The involvement of Independent Expenditure PACs in local politics is relatively new. These types of PACs emerged as a result of the 2010 Supreme Court decisions in Citizens United v. FEC and SpeechNOW.org v. FEC, which opened the door for independent expenditures-only committees to raise and spend unlimited amounts of money from individuals, corporations, nonprofits, or unions. The 2015 election was the first time they started making a major impact in local Philly elections, although in 2011 an Independent Expenditures Committee connected with electricians’ union leader John Dougherty spent tens of thousands on attacks against Council candidate David Oh.
Analysis of the past few elections suggests that wealthy donors are working out how to best use Independent Expenditure PACs to get the results they want at the local level.
In 2015, super PACs spent more money on the mayoral primary than all of the candidates combined. Additionally, newly-formed Philadelphia 3.0 PAC spent half a million dollars that year attacking incumbent City Council members and supporting their endorsed slate of candidates - although only 2 out of 6 were elected (Derek Green and Maria Quiñones-Sánchez).
In the 2017 District Attorney race, the Philadelphia Justice & Public Safety super PAC funded by George Soros spent $1.45 million supporting Larry Krasner’s winning campaign, while the Build a Better PA PAC spent about $250,000 from labor unions supporting Jack O’Neill.
What was new this year was how Philadelphia 3.0 PAC and the American Beverage Association focused most of their money on specific City Council District candidates.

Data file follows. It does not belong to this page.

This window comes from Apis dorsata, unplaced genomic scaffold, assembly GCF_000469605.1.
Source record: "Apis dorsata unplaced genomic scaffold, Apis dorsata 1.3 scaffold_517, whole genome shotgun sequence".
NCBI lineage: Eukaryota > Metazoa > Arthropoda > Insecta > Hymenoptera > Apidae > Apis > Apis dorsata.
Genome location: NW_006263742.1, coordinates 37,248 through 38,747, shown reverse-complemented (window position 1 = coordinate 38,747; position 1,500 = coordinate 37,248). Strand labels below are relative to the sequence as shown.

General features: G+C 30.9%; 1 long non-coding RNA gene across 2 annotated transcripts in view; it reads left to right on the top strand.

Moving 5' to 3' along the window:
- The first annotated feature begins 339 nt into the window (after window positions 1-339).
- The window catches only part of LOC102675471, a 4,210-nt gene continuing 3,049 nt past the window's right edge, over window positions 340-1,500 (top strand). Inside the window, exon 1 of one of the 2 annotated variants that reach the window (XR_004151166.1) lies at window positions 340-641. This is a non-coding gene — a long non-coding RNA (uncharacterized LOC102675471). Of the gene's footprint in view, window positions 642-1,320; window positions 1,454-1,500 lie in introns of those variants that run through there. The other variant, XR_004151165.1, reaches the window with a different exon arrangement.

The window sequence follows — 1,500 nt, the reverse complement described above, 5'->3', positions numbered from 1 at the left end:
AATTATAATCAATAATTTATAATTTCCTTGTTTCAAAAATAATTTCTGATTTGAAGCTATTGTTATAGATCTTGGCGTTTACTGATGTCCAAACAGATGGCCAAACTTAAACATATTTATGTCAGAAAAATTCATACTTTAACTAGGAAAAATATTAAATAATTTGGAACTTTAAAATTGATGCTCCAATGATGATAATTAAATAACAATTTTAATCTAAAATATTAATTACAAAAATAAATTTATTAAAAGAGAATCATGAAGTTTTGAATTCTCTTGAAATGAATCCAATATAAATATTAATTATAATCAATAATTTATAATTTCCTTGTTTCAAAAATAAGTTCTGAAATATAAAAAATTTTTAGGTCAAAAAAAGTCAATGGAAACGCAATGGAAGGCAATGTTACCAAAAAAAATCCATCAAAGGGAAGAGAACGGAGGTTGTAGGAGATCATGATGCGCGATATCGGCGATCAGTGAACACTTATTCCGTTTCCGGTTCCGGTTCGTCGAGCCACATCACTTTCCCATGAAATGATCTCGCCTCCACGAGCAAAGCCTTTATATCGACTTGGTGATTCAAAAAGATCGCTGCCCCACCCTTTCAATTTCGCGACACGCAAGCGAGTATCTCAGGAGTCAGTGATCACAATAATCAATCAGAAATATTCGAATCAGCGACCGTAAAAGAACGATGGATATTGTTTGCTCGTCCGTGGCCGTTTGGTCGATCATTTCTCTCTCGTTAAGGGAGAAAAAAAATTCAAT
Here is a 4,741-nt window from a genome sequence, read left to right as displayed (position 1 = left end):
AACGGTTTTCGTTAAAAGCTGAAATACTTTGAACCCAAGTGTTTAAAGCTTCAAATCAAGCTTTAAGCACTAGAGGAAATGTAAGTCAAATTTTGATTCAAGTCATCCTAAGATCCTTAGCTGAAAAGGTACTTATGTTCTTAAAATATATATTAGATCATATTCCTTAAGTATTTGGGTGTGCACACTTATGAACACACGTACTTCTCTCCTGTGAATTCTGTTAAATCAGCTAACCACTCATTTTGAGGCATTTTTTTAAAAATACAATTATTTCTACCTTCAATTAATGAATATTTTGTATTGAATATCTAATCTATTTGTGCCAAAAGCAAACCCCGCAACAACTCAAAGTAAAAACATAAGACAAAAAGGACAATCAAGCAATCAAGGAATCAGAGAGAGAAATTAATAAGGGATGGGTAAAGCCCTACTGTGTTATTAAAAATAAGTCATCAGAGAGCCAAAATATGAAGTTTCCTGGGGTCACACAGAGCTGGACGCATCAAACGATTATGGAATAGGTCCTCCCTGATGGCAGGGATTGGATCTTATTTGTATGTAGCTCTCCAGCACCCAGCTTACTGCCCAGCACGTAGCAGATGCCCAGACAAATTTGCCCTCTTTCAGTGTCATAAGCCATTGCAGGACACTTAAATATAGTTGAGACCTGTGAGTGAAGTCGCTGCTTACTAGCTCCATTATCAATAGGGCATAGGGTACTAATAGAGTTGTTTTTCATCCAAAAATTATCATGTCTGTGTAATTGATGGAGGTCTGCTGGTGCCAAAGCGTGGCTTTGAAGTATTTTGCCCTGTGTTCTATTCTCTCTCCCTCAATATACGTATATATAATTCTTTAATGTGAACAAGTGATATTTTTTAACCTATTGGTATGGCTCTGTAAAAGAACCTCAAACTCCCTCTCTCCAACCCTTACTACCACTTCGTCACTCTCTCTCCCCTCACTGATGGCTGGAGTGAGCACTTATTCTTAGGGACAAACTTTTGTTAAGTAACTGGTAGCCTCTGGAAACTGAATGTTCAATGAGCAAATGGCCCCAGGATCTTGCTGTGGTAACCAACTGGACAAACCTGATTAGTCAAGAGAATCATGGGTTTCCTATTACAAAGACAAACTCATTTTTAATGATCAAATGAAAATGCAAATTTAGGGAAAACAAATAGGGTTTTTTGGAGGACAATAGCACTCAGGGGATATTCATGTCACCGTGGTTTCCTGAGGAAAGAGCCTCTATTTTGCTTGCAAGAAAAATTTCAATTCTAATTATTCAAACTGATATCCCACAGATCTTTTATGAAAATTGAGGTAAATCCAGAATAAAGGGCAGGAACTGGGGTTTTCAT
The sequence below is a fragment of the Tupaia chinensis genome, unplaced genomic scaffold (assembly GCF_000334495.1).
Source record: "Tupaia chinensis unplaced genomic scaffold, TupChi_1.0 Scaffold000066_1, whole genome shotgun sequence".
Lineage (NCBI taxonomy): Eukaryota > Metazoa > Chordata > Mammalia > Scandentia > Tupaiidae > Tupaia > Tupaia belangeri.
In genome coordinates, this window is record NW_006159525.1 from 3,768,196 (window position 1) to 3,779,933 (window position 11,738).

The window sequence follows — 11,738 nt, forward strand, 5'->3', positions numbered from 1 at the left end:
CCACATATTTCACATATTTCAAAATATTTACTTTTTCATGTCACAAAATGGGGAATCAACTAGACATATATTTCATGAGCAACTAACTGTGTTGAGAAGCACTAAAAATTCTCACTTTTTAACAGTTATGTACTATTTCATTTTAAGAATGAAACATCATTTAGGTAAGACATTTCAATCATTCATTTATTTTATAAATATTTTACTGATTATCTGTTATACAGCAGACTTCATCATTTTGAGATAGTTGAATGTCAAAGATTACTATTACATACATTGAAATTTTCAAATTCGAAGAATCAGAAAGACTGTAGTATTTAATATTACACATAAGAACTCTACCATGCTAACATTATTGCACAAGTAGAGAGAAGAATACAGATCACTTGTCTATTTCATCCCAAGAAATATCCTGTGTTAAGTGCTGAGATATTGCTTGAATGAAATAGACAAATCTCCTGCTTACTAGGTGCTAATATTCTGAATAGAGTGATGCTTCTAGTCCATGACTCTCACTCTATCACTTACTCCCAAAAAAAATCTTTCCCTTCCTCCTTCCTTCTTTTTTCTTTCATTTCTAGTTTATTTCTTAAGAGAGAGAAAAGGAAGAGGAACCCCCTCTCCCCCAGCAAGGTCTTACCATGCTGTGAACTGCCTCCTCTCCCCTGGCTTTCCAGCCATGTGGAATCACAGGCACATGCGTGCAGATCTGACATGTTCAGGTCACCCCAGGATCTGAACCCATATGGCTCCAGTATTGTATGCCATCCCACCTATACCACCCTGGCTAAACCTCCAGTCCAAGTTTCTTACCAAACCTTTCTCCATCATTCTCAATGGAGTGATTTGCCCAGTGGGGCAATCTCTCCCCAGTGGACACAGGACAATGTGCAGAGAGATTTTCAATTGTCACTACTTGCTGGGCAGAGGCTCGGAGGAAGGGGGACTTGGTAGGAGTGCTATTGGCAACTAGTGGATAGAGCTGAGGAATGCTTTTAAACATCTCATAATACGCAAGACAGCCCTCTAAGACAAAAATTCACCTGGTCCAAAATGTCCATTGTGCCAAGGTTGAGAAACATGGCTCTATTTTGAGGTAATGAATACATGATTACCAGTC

We know that Philadelphia 3.0 PAC has spent at least $504,000 on political communications so far this year (these totals may still rise after the Cycle 3 campaign finance reports are submitted, due June 20). At least $300,000 of this money was specifically listed as supporting Gauthier in reports submitted during the last two weeks of the campaign (compare this to $169,425 spent by Gauthier and $78,459 spent by Blackwell from 1/1/19 to 5/6/19).
The rest of the spending by Phila. 3.0 does not specify which candidate it was supporting. But given that Phila. 3.0-funded pro-Gauthier mailings and social media ads started appearing earlier in the year and were showing up nearly daily at many homes across West Philly, it seems fair to assume that a large portion of the remaining $200,000 was also spent supporting Gauthier and circulating “West Philly Issue Reports.” The issue reports did not mention Gauthier by name, but primed voters on issues that 3.0 later focused on in their pro-Gauthier materials.
The American Beverage Association used a similar strategy of independent expenditures to avoid contribution limits. The ABA spent money that it collected from soda and energy drink companies to promote a wide range of City Council candidates who came out against the soda tax. However, they targeted the vast majority of their City Council spending ($631,390) in support of Quiñones-Sánchez in District 7, who ended up barely defeating Angel Cruz by 485 votes. Quiñones-Sánchez has been one of the strongest opponents of the soda tax in City Council and introduced a bill for its repeal.